This report describes general characteristics of neurofibromatosis, type 1 (NF1); NF1 is inherited as an autosomal dominant. The human gene implicated in this disease is NF1, which encodes a tumor suppressor protein that appears to function as a regulator of the Ras signal transduction pathway. The NF1 gene is also associated with neurofibromatosis-Noonan syndrome (OMIM:601321), juvenile myelomonocytic leukemia (OMIM:607785), neurofibromatosis, familial spinal (OMIM:162210), and Watson syndrome (OMIM:193520). There is a single fly ortholog, Nf1, for which classical amorphic and loss of function alleles, RNAi-targeting constructs and alleles caused by insertional mutagenesis have been generated.
Multiple UAS constructs of the human gene Hsap\NF1 have been introduced into flies, including wild-type NF1 and NF1 genes carrying mutational lesions. Experiments using human Hsap\NF1 mutations and partial deletions, expressed in flies amorphic for Dmel\Nf1, show that separate domains of NF1 control the different adenylyl cyclase pathways observed in flies.
Variant(s) implicated in human disease tested (as transgenic human gene, NF1): the L847P, R1276P, R1391S (R1412S) and K1423E (K1444E) variant forms of the human gene have been introduced into flies. Variant(s) implicated in human disease tested (as analogous mutation in fly gene): R1320P in the fly Nf1 gene (corresponds to R1276P in the human NF1 gene).
Animals that are homozygous for amorphic allele(s) of Dmel\Nf1 are smaller than wild-type, have a shorter lifespan, exhibit reduced tolerance for various stress conditions, and lack circadian locomotor rhythmicity. An increased frequency of attention deficit hyperactivity disorder and sleep disorders have been observed in individuals with neurofibromatosis 1; these aspects of the disease have also been investigated using Nf1 loss-of-function genotypes in flies. Physical and genetic interactions of the Dmel\Nf1 protein product have been described; see below and in the FlyBase gene report for Nf1.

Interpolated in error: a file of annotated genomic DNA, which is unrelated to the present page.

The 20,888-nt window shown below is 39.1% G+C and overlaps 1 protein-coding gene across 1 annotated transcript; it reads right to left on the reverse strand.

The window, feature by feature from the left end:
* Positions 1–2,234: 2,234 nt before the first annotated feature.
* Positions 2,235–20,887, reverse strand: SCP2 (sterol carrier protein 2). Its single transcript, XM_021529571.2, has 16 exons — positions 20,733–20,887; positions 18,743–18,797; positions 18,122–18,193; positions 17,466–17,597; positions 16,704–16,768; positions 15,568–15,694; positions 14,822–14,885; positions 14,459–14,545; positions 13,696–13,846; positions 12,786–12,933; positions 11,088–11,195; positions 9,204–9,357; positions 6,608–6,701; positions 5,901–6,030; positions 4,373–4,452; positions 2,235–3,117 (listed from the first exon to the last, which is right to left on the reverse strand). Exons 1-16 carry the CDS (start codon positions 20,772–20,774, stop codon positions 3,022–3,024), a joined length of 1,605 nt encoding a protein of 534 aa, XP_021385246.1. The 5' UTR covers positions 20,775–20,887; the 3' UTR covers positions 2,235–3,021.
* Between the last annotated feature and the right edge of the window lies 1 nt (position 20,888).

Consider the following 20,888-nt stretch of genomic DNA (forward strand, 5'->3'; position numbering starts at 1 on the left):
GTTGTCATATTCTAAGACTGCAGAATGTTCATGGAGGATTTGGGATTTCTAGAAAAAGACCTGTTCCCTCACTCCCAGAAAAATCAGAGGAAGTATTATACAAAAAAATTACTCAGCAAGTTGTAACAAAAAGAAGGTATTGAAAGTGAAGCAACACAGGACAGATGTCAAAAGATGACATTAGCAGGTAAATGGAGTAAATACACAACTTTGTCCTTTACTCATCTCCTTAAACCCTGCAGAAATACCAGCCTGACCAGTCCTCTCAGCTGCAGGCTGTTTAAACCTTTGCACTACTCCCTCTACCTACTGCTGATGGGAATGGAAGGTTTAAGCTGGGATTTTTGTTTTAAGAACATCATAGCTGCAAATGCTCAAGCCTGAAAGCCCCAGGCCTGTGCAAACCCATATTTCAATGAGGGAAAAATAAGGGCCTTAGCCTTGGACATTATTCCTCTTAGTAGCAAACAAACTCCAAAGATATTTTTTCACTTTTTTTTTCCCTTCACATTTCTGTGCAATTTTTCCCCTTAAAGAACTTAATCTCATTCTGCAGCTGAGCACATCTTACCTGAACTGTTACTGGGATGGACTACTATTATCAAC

[updated Oct. 2017 by FlyBase; FBrf0222196]
[NEUROFIBROMATOSIS, TYPE I; NF1](https://omim.org/entry/162200)
[NEUROFIBROMIN 1; NF1](https://omim.org/entry/613113)
Neurofibromatosis type I is characterized by cafe-au-lait spots, Lisch nodules in the eye, and fibromatous tumors of the skin. Individuals with the disorder have increased susceptibility to the development of benign and malignant tumors. [from OMIM:162200, 2016.3.17]
Neurofibromatosis type 1 (NF1) is characterized by the development of multiple benign neurofibromas and areas of hypo- or hyperpigmentation of the skin. Areas of abnormal pigmentation typically include cafe-au-lait spots (pale tan or light brown discolorations) on the skin of the trunk and other regions as well as freckling, particularly under the arms and in the groin area. Such abnormalities of skin pigmentation are often evident by one year of age and tend to increase in size and number over time. At birth or early childhood, affected individuals may have relatively large benign plexiform neurofibromas. Individuals with NF1 may also develop Lisch nodules (benign tumor-like nodules of the colored regions of the eyes) or tumors of the optic nerves (second cranial nerves). More rarely, affected individuals may develop certain malignant tumors. NF1 may also be characterized by macrocephaly and relatively short stature. Additional abnormalities may also be present, such as seizures; learning disabilities; speech difficulties; hyperactivity; and skeletal malformations, including scoliosis, bowing of the lower legs, and improper development of certain bones. In individuals with NF1, associated symptoms and findings may vary greatly in range and severity from case to case. Most people with NF1 have normal intelligence but learning disabilities appear in about 50% of children with NF1. [from NORD, NeurofibromatosisType 1 (NF1), 2016.3.17]
NF1 product stimulates the GTPase activity of Ras and may regulate Ras. [from UniProt, P21359 (NF1_human), 2016.4.26] NF1 appears to function as a negative regulator of the ras signal transduction pathway. [from Entrez Gene, NF1 (human), 2016.4.26]